Ford Fiesta 1.0 Ecoboost 100 ST-Line
List price £15,795
Target Price £13,699
It might look like a full-blown hot hatch, but the ST-Line is available with a range of sensible engines
Seat Ibiza SC 1.2 TSI 110 FR Technology Pack
List price £14,985
Target Price £12,019
The cheapest car here, but the Ibiza is also the most powerful, and it comes with lots of equipment
Skoda Fabia 1.2 TSI 90 Monte Carlo
List price £15,425
Target Price £13,902
The five-door only Fabia might be practical, but Monte Carlo models get plenty of sporting touches
The souped-up supermini has long been a popular choice for the young or young-at-heart. The trouble is that while proper hot hatches look the part and will entertain on your favourite B-road, they aren't cheap to run.
The answer? Well, one of this trio of hatchbacks could be it. All have sporty styling that should set pulses racing, but none has running costs that'll give you palpitations.
Despite having a bigger engine than the Fiesta, the Skoda Fabia is the least powerful car here. Not that you'd guess thanks to the sporty garnish of Monte Carlo trim.
Rounding things off is the coupé-esque Seat Ibiza SC, the most powerful and cheapest of our three contenders.
What are they like to drive?
Given that the Ibiza has the most powerful engine, it’s no surprise that it’s the fastest from 0-60mph. What may cause an eyebrow to raise is by how much: the Ibiza scampers to 60mph in 9.5sec, while the other two take a whole second longer.
The Fiesta has the next gutsiest engine and matches the Fabia’s 0-60mph time, but can’t accelerate as quickly when already at speed.
For braking, the order remains the same, with the Ibiza posting the shortest stopping distance, followed by the Fabia, and the Fiesta taking the longest to come to a halt from both 30mph and 70mph.
According to our testing gear, the Ibiza is the loudest of the three. You’ll notice the most suspension noise along rough roads, although the constant drone of the Fiesta’s tyres slapping against the road surface along with wind whistle from around the door mirrors is arguably more annoying. As for the Fabia, it’s no luxury limo, but it’s the quietest of the bunch. It’s also the softest riding, and the most comfortable on the motorway.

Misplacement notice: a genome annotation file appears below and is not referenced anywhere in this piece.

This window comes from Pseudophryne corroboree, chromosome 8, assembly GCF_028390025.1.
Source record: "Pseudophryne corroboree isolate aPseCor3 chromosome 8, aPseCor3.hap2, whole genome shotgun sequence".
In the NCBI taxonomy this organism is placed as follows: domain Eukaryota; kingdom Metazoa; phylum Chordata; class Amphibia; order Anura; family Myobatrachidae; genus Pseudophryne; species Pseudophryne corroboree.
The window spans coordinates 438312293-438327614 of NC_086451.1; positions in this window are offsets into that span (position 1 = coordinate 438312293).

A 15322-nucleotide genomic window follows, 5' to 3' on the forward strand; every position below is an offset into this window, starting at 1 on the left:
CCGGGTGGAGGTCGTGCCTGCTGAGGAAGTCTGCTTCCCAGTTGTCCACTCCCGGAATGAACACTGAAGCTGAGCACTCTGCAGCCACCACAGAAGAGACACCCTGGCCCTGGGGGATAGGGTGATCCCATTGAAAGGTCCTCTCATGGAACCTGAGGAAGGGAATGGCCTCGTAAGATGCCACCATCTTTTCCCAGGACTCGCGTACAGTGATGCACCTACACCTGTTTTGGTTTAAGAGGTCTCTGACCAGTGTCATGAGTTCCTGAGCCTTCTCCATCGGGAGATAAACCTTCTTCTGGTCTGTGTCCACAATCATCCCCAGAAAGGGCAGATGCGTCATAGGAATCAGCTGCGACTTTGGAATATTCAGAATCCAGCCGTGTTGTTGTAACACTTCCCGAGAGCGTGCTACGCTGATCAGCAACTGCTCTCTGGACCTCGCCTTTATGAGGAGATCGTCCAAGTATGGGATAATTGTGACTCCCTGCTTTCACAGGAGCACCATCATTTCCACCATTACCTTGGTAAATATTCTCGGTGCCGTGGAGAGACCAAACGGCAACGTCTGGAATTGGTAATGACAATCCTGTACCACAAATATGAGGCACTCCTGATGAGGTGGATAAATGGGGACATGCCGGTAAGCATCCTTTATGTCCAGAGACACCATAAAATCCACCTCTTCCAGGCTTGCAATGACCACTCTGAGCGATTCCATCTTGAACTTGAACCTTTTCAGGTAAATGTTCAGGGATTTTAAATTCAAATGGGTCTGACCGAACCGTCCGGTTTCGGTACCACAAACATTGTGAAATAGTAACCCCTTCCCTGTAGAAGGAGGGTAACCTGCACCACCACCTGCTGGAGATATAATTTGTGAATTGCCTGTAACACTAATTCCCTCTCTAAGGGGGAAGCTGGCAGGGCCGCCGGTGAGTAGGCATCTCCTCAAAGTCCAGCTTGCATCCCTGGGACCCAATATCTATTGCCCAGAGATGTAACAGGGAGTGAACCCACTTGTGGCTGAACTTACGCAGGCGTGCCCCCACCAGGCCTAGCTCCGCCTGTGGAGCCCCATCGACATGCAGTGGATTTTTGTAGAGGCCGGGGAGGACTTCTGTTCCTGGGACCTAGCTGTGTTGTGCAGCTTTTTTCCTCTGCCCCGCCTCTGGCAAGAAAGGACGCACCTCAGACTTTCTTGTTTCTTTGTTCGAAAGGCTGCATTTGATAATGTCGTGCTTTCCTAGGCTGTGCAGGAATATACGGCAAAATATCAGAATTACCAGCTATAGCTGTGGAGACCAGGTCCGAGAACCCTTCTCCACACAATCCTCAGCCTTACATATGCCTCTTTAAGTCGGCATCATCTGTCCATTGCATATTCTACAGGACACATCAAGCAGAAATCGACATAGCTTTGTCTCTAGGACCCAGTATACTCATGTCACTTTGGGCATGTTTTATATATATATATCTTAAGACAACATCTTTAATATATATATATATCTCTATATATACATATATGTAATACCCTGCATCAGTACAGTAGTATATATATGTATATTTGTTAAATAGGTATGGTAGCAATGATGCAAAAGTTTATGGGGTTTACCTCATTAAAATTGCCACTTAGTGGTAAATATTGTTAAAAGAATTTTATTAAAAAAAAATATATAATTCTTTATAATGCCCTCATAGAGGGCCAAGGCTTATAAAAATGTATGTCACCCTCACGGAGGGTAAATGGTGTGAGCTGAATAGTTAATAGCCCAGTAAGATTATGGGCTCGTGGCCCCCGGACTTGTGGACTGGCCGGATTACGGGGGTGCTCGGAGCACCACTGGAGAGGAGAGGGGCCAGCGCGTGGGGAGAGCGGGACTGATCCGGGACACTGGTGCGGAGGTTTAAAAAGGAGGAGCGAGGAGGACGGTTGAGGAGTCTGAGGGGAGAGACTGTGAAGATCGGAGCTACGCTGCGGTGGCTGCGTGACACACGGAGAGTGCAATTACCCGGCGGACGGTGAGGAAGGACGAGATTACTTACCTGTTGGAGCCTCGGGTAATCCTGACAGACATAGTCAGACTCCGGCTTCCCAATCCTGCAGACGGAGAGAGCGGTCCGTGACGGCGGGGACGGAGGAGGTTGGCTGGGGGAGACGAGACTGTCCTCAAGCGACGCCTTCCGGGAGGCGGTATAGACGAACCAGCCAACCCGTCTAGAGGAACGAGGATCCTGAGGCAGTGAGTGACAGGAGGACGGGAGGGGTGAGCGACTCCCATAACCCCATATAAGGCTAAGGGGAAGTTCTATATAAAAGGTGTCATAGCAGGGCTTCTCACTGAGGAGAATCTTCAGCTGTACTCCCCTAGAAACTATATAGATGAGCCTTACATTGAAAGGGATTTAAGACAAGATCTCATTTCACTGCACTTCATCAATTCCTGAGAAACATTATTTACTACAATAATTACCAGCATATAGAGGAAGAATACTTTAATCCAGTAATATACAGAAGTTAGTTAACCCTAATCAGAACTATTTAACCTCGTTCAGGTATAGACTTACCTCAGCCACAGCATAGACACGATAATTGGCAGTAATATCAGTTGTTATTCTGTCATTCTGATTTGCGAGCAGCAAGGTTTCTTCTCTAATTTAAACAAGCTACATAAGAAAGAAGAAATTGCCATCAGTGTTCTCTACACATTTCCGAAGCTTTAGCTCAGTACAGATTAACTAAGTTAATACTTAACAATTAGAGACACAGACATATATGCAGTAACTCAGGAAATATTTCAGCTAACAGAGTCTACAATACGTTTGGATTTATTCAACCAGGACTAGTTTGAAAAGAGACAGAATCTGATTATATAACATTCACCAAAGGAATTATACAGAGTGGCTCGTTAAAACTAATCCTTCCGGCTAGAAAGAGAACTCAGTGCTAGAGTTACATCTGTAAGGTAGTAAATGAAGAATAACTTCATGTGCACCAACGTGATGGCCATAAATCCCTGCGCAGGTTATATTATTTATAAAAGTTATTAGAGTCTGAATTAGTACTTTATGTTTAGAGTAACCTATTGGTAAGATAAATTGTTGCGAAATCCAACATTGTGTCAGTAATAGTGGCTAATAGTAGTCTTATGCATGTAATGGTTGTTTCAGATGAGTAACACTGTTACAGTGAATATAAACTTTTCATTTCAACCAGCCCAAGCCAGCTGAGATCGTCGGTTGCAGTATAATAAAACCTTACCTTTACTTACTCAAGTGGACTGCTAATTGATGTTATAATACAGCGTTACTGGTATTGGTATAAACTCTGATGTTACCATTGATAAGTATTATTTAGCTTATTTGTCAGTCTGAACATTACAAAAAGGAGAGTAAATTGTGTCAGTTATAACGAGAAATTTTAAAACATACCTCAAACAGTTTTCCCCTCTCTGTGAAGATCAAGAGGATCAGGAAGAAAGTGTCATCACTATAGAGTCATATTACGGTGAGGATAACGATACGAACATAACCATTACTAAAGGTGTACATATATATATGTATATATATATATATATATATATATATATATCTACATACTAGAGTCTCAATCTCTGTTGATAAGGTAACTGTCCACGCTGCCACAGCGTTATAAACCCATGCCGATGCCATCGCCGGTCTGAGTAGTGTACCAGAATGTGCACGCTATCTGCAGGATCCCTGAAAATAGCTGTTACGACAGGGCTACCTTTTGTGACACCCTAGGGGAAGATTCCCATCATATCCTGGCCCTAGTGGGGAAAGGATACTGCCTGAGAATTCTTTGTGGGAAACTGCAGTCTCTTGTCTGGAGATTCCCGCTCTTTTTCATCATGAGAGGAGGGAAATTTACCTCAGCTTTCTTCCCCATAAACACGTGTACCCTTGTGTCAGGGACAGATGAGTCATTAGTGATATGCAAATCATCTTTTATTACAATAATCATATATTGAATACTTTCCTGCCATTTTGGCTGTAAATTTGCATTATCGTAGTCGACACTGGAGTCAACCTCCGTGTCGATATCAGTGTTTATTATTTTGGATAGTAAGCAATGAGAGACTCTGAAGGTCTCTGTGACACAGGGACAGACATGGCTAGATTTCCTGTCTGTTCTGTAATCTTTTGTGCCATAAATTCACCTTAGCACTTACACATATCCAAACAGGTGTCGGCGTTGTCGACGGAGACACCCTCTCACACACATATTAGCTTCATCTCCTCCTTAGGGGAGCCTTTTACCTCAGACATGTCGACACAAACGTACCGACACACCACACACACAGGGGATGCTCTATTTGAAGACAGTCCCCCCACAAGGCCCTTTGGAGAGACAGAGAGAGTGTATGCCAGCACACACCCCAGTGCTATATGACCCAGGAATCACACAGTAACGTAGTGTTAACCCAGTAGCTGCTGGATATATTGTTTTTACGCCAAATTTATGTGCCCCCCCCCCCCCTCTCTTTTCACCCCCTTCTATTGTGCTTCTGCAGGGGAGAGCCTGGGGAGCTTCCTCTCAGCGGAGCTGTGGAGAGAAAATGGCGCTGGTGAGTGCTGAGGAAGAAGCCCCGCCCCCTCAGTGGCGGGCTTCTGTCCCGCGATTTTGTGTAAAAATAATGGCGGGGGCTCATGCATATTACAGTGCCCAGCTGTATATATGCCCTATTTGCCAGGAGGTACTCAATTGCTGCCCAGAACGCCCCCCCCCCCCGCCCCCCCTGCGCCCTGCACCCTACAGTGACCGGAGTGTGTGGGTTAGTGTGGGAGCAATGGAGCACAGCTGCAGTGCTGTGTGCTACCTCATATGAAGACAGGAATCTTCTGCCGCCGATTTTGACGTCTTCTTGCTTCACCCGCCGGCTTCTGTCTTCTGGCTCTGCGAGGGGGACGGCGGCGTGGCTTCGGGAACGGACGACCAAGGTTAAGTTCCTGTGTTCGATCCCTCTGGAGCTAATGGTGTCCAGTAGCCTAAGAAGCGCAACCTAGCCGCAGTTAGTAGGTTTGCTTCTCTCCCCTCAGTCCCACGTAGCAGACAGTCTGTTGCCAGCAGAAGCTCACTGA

However, how much fun these cars are to drive is more important than how smooth and quiet they are. At first glance, the Fabia looks like it’ll be the loser here; it might have sporty styling, but it can’t fully hide that boxy five-door body shape. In some respects, it does feel the least racy: its body leans the most under hard cornering, its gearchange is a bit too light and its steering, while precise, never really involves you in the action. Even so, the Fabia turns in to corners keenly enough and its steering has a pleasing weight that goes some way towards making up for its deficit of feel.
Although the Ibiza and Fabia share many of the same oily bits, the Ibiza’s lower-slung body gives the impression it’ll provide plenty of cornering fun. It does sway about less than the Fabia, but it isn’t much more agile. Its steering is also far too light, robbing you of any enjoyment you might get on twisty roads, while the six-speed gearbox offers less resistance than you’d get from stirring a tin of paint.
That leaves the Fiesta. It might not be fast, but it instantly feels the most hot-hatch-like to drive. Its gearbox shifts with a pleasingly mechanical feel and its heavier steering streams feedback to your fingertips. Throw it into a corner, and you’ll also find it rolls the least and changes direction with the most joie de vivre. Put simply, you’ll relish attacking your favourite road most in the Fiesta.
Page 1 of 5